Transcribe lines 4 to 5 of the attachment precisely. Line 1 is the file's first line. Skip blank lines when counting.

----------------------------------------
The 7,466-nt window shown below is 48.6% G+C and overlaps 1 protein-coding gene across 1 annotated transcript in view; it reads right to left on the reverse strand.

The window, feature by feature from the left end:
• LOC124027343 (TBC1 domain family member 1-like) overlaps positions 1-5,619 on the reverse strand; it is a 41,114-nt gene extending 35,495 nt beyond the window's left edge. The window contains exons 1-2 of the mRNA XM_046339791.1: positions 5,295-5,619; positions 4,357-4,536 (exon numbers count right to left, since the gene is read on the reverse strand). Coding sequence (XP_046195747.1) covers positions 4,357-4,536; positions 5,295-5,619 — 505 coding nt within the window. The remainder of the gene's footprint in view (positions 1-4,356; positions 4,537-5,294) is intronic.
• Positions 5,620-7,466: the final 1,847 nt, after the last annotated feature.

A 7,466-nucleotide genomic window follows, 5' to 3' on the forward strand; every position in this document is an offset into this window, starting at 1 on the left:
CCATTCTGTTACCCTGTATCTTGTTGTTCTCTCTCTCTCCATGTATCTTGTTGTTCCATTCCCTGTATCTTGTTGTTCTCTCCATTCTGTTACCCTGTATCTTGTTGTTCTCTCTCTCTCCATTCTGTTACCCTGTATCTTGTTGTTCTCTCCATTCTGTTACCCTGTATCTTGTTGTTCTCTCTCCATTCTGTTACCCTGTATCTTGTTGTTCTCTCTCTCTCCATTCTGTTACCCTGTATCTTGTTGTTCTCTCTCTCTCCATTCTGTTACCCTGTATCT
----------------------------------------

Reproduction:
• Positions 5,620-7,466: the final 1,847 nt, after the last annotated feature.

A 7,466-nucleotide genomic window follows, 5' to 3' on the forward strand; every position in this document is an offset into this window, starting at 1 on the left: